Essentially, great comedy is made through a counterpoint of your lies and the lies of those you interact with. Pathos is important, at times, but the key is the manipulation of people and their manipulation of you. In other words, society and life are the comedy.

Now, I’m aware that this sort of thinking is pretty facile. I don’t claim this as ‘original thought’. But I’ve come to it all on my own, and now I feel the world needs to share it with me.

Oh, and Curb Your Enthusiasm Season 5 Episode 10 is the finest piece of comedy I’ve ever seen. It’s perfect. It deals with identity, mortality, selfishness and selflessness in a way that no movie ever could. Also the time-travel episode in the new Futurama season is pretty good. Pretty. Pretty. Pretty Good.

Some TV shows we’ve been watching

I’m a big fan of TV as a cultural medium. A well made TV series can often be much more detailed and consuming than any movie. Seinfeld’s plot arcs are famous, but so – I reckon – should be the BBC’s excellent TV adaptation of Pride and Prejudice (a TV show which has rendered all films of that novel, prior and subsequent, rubbish). Here are some of the shows we’ve been watching recently.

Arrested Development

The first time I watched this show, I couldn’t get into it. We watched the pilot, and perhaps I was in a bad mood or something, but it just didn’t take. This year, we tried again. And I’m so glad we did. Arrested Development is one of the best comedies I’ve ever had the pleasure to see. The cast is perfect and the scripts are wonderful. The Bluth family, backbiting and conspiring against each other, is a jewel of TV comedy setups. That Fox cancelled Arrested Development is yet another tragedy in that network’s history. That the writers found numerous ways of mentioning this in season 3 only confirms their wit. Gemma and I will forever have GOB’s chicken dance as a happy, surreal touchstone of great comedy.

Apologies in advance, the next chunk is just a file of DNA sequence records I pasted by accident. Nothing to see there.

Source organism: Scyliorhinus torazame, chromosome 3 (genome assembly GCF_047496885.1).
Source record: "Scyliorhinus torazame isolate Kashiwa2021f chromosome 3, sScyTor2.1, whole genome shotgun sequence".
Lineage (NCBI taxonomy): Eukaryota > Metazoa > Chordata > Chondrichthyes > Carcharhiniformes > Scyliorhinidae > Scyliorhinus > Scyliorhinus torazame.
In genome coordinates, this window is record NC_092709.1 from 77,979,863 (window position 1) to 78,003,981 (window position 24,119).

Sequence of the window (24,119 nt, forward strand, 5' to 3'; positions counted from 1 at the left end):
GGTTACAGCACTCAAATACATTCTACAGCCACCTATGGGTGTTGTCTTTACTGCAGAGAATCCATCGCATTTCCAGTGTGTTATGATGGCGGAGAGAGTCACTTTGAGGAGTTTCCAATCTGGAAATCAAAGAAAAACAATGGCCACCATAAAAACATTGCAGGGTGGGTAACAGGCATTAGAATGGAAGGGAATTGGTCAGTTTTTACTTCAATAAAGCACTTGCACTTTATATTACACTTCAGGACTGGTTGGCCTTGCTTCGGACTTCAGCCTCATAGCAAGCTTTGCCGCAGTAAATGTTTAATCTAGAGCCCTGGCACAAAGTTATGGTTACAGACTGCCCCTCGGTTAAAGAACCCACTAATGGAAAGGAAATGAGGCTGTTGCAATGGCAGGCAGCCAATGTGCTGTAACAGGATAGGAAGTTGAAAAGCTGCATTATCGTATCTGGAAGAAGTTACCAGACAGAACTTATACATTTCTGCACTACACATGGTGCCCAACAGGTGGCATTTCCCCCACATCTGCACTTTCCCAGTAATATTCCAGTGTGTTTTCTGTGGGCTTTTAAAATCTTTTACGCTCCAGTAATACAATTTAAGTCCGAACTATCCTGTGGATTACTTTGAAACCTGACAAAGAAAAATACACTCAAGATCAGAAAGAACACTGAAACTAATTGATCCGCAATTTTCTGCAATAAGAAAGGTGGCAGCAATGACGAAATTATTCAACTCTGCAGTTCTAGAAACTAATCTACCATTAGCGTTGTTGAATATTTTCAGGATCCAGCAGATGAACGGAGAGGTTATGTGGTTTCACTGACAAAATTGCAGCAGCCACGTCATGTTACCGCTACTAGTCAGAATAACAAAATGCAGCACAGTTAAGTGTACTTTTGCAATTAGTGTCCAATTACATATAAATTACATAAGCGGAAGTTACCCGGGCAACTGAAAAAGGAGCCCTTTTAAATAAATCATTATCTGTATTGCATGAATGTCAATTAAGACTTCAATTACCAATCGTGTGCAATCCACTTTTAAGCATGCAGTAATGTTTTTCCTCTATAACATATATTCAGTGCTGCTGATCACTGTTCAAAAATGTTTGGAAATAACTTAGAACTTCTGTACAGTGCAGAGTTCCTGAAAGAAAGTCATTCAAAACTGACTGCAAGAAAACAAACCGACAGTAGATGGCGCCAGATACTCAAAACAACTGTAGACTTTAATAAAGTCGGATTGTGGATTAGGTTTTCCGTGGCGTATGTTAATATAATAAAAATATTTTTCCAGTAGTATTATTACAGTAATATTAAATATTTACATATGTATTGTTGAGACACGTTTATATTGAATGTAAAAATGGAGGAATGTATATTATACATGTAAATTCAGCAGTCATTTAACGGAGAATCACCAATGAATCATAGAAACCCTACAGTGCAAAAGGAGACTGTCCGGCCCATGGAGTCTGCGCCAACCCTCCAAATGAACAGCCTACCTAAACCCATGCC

Mad Men

Perhaps controversial in content, I grew to love this portrait of advertising executives on Madison Avenue in the 1960s. Yes, it has product placement, is broadly capitalist in its outlook, and sometimes seems to go out of its way to celebrate ‘the good old days’ of chauvinistic extravagance. But Mad Men isn’t uncritical. The pompous, fatuous alcoholism of its title characters is loathsome, and the program makes this clear. What’s more, Mad Men is shot better than any TV show I’ve ever seen. Both because of its perfect direction and immaculate production values, Mad Men is a must see.

It’s Always Sunny In Philadelphia

This program was described by someone on Popbitch as being a bit like Friends, only where all the characters hate one another and plot against each other constantly. The backbiting (yes, I like that) and unscrupulous behaviour of the characters always leads to their inevitable downfall, often at the hands of an array of recurring enemies.


Dexter is a TV show which received widespread praise among critics and friends alike. However, it’s not actually a very good show at all. The writing team aimed at a serious plot arc, but the episodes themselves are bogged down in character development of the dullest, most pedestrian kind. The acting is often quite terrible, and this goes for the lead as well as almost all of the supporting characters. The main problem is the lead character: he’s a sociopath with whom we’re supposed to somehow bond. I found Ted Bundy in the eponymous movie somehow less hateful than the lead character Dexter. At least Bundy was completely insane. I know that the writers are offering us a challenge: accepting a serial killer as a hero. But, because of the writing and the acting, it never quite works. Which makes it bad.